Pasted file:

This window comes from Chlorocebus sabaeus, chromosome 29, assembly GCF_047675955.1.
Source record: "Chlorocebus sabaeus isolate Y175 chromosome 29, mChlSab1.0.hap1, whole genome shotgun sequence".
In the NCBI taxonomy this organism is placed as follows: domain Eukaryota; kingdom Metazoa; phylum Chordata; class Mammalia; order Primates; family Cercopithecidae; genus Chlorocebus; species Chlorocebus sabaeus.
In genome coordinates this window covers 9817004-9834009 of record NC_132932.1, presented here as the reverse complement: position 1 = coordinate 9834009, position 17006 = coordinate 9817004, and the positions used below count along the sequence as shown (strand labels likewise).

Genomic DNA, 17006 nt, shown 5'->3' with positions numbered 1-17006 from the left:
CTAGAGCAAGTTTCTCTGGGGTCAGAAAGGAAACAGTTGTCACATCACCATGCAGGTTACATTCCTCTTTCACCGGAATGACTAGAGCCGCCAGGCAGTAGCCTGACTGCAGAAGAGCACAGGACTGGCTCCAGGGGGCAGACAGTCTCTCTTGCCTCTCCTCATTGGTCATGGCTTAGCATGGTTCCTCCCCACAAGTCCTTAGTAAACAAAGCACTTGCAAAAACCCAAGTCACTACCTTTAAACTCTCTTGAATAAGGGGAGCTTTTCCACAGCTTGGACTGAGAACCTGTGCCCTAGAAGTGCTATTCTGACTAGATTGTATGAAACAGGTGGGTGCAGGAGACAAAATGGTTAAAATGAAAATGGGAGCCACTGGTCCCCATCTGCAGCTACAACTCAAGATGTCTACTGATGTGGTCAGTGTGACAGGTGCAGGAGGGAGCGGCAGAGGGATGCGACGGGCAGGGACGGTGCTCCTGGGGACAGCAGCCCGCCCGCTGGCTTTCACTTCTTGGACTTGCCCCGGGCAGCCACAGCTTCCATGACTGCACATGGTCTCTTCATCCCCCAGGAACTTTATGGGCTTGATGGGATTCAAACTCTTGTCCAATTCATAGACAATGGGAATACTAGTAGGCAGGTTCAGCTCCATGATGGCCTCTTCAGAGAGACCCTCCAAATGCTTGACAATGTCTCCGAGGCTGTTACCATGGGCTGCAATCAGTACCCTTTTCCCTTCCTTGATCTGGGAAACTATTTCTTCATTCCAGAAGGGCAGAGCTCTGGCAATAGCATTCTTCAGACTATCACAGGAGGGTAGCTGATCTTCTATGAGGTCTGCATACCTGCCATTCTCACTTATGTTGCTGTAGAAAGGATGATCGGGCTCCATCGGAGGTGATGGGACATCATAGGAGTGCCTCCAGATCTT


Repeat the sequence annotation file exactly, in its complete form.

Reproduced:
This window comes from Chlorocebus sabaeus, chromosome 29, assembly GCF_047675955.1.
Source record: "Chlorocebus sabaeus isolate Y175 chromosome 29, mChlSab1.0.hap1, whole genome shotgun sequence".
In the NCBI taxonomy this organism is placed as follows: domain Eukaryota; kingdom Metazoa; phylum Chordata; class Mammalia; order Primates; family Cercopithecidae; genus Chlorocebus; species Chlorocebus sabaeus.
In genome coordinates this window covers 9817004-9834009 of record NC_132932.1, presented here as the reverse complement: position 1 = coordinate 9834009, position 17006 = coordinate 9817004, and the positions used below count along the sequence as shown (strand labels likewise).

Genomic DNA, 17006 nt, shown 5'->3' with positions numbered 1-17006 from the left:
CTAGAGCAAGTTTCTCTGGGGTCAGAAAGGAAACAGTTGTCACATCACCATGCAGGTTACATTCCTCTTTCACCGGAATGACTAGAGCCGCCAGGCAGTAGCCTGACTGCAGAAGAGCACAGGACTGGCTCCAGGGGGCAGACAGTCTCTCTTGCCTCTCCTCATTGGTCATGGCTTAGCATGGTTCCTCCCCACAAGTCCTTAGTAAACAAAGCACTTGCAAAAACCCAAGTCACTACCTTTAAACTCTCTTGAATAAGGGGAGCTTTTCCACAGCTTGGACTGAGAACCTGTGCCCTAGAAGTGCTATTCTGACTAGATTGTATGAAACAGGTGGGTGCAGGAGACAAAATGGTTAAAATGAAAATGGGAGCCACTGGTCCCCATCTGCAGCTACAACTCAAGATGTCTACTGATGTGGTCAGTGTGACAGGTGCAGGAGGGAGCGGCAGAGGGATGCGACGGGCAGGGACGGTGCTCCTGGGGACAGCAGCCCGCCCGCTGGCTTTCACTTCTTGGACTTGCCCCGGGCAGCCACAGCTTCCATGACTGCACATGGTCTCTTCATCCCCCAGGAACTTTATGGGCTTGATGGGATTCAAACTCTTGTCCAATTCATAGACAATGGGAATACTAGTAGGCAGGTTCAGCTCCATGATGGCCTCTTCAGAGAGACCCTCCAAATGCTTGACAATGTCTCCGAGGCTGTTACCATGGGCTGCAATCAGTACCCTTTTCCCTTCCTTGATCTGGGAAACTATTTCTTCATTCCAGAAGGGCAGAGCTCTGGCAATAGCATTCTTCAGACTATCACAGGAGGGTAGCTGATCTTCTATGAGGTCTGCATACCTGCCATTCTCACTTATGTTGCTGTAGAAAGGATGATCGGGCTCCATCGGAGGTGATGGGACATCATAGGAGTGCCTCCAGATCTT